Rallies don't last forever and clearly investors are happy to call time on this one as we head into another uncertain weekend.

The last three Monday's have all been relatively heavy down days, producing an average decline of 5.16% in the FTSE 100. We may have had a good run this week but the weekend can feel like a long time at moments like this and the numbers were getting from the US, which now has more cases than China or Italy, are getting uglier by the day.

It therefore strikes me as quite sensible to take some profit off the table and see how the weekend goes. I fear a few more shocks lie ahead as we get closer to peak coronavirus in countries like the US, UK and more.

Various support measures from governments and central banks around the world, with the huge packages in the US this week alone, are helping to alleviate investor concerns but they don't change the fact that we still don't know how ugly the situation is going to get or how bad and long the economy will suffer.

Needless to say, this week has been welcome after a month of extreme turbulence in the markets. But yesterday's huge record spike in jobless claims to more than three million is among the first of many ugly data points to come. Investors may have given it a free pass yesterday, still buoyed by the prospect of multi-trillion dollar stimulus packages, but will that last? I'm not convinced.


Oil remains vulnerable to $20 break

This week has provided some welcome reprieve for oil prices, although even now they're not trading too far off the lows. Even stabilization though is welcome after an extraordinary period, with the impending global recession being compounded by the oil price war to smash prices to bits.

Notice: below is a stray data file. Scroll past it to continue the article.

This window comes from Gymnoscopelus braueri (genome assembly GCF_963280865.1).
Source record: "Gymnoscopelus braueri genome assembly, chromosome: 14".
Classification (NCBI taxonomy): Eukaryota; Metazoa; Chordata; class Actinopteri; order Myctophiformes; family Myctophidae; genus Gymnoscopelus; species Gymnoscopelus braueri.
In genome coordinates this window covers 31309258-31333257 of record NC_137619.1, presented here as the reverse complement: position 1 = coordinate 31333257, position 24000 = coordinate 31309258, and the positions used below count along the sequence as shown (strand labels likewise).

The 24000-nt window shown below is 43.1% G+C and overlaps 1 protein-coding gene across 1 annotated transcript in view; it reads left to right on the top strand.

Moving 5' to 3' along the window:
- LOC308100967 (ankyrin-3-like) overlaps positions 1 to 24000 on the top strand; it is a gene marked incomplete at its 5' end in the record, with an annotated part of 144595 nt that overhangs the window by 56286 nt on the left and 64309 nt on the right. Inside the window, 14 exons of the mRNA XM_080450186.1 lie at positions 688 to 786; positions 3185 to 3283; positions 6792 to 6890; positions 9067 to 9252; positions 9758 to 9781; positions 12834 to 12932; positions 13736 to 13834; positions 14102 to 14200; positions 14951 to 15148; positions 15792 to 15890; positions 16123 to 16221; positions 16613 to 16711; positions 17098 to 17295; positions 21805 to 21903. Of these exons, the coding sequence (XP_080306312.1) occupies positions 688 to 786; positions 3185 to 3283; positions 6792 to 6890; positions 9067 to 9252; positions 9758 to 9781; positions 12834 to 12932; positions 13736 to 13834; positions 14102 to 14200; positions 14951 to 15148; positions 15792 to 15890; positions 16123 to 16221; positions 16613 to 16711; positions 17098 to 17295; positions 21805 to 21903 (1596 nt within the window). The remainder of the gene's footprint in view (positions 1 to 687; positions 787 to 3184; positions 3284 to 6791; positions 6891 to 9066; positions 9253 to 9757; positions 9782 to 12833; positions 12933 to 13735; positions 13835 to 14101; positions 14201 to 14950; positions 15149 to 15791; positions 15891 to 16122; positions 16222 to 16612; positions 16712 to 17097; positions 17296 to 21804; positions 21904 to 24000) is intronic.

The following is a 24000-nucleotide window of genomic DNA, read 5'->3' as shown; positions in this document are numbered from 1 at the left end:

The sell-off may have slowed but there's still a lot of vulnerability to the downside and while $20 may have provided support so far for WTI, I wonder whether that will continue to be the case in the coming weeks.


Gold remains buoyed after Fed action

Gold is holding onto its recent gains after rebounding strongly earlier this week as the Federal Reserve announced its unlimited, open-ended, quantitative easing program. That, combined with other measures, eased the upside pressure on the dollar and saw it pull back around 4%, aiding the rally in gold back to levels you would expect to see in times like this. It's still seeing resistance around $1,640 but as long as we don't see any more sharp shocks in equity markets, this will likely come under much more pressure.


Bitcoin rally running out of steam

Not a lot has changed as far as bitcoin is concerned over the last few days. It is continuing to trend higher but momentum has been dropping as it faces difficulty around $7,000. The improvement in general sentiment in the market appears to be supporting moves in cryptos but that may change. A break of $7,000 could be the catalyst for more sharp rallies but it could still see some resistance around $7,500.

This article is for general information purposes only. It is not investment advice or a solution to buy or sell securities.

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